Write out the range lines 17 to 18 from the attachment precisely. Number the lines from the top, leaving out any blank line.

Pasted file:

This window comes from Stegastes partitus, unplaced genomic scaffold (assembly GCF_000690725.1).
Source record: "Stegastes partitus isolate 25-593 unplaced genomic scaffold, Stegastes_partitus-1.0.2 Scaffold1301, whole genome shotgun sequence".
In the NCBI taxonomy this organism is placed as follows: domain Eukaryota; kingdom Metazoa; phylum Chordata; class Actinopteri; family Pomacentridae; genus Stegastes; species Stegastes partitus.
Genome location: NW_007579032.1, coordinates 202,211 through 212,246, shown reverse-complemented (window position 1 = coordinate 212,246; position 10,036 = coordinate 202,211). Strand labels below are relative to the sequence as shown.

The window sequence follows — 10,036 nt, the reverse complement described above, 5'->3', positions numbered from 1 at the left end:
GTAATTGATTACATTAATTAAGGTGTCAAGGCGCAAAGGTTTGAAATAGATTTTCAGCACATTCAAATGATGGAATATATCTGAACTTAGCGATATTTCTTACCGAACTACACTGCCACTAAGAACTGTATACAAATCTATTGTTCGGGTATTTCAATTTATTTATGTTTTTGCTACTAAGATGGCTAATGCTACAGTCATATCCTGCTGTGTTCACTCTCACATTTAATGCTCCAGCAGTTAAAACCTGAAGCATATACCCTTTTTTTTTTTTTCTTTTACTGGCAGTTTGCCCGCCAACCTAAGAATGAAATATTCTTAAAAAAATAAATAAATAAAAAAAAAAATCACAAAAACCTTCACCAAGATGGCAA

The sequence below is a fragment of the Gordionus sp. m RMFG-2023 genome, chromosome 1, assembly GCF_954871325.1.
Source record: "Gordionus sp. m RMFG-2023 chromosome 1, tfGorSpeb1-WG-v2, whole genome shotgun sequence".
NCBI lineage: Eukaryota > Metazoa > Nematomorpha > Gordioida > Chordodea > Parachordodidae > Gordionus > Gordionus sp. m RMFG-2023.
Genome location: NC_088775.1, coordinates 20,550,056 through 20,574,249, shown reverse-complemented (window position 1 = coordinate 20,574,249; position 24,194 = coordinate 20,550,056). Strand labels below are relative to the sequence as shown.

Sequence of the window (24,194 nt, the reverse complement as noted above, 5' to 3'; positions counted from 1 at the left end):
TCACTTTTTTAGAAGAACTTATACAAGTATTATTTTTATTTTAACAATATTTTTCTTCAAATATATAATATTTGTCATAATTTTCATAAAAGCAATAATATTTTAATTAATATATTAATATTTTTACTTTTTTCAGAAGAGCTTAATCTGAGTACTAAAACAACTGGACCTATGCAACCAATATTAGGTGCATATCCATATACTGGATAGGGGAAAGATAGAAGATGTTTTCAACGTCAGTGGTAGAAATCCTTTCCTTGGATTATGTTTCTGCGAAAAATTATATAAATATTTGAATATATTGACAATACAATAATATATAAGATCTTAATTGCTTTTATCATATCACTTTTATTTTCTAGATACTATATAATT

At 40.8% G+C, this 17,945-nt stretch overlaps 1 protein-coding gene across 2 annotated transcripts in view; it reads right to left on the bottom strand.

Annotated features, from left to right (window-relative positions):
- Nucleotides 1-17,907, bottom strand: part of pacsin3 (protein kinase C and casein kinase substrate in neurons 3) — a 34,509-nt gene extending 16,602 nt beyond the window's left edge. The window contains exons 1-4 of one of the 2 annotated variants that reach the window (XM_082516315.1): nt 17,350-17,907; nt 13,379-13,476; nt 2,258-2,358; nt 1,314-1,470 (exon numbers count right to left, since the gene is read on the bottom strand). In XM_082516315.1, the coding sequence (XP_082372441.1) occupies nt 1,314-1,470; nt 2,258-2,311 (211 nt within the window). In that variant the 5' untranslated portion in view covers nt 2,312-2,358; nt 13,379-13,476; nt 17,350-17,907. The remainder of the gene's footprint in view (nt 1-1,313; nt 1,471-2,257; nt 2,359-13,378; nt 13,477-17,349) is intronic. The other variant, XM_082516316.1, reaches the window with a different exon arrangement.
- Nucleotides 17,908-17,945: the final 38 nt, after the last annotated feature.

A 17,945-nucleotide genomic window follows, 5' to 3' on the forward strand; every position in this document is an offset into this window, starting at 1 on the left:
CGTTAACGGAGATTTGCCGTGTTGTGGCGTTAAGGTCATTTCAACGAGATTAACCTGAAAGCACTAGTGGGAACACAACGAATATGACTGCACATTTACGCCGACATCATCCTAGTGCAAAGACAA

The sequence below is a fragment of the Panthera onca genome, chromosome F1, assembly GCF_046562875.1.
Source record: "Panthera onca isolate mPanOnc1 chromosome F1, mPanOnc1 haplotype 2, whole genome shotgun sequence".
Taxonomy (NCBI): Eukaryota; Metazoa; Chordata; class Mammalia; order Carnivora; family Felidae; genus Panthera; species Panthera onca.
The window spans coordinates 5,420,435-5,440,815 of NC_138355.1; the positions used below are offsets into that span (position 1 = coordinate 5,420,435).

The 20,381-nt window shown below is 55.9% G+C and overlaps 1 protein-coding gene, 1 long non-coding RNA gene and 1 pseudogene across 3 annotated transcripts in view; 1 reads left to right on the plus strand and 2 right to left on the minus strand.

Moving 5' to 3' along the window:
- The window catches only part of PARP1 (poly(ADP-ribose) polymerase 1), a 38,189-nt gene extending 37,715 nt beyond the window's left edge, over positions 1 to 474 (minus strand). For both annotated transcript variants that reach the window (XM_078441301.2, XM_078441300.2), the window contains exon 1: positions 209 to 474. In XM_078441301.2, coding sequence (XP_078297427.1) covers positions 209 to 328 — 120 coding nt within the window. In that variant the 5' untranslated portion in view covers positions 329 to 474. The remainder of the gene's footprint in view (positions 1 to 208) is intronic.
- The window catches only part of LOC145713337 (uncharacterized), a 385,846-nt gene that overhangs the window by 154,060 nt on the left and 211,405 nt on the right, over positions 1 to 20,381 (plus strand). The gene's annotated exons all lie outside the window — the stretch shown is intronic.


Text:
A 17,945-nucleotide genomic window follows, 5' to 3' on the forward strand; every position in this document is an offset into this window, starting at 1 on the left:
CGTTAACGGAGATTTGCCGTGTTGTGGCGTTAAGGTCATTTCAACGAGATTAACCTGAAAGCACTAGTGGGAACACAACGAATATGACTGCACATTTACGCCGACATCATCCTAGTGCAAAGACAA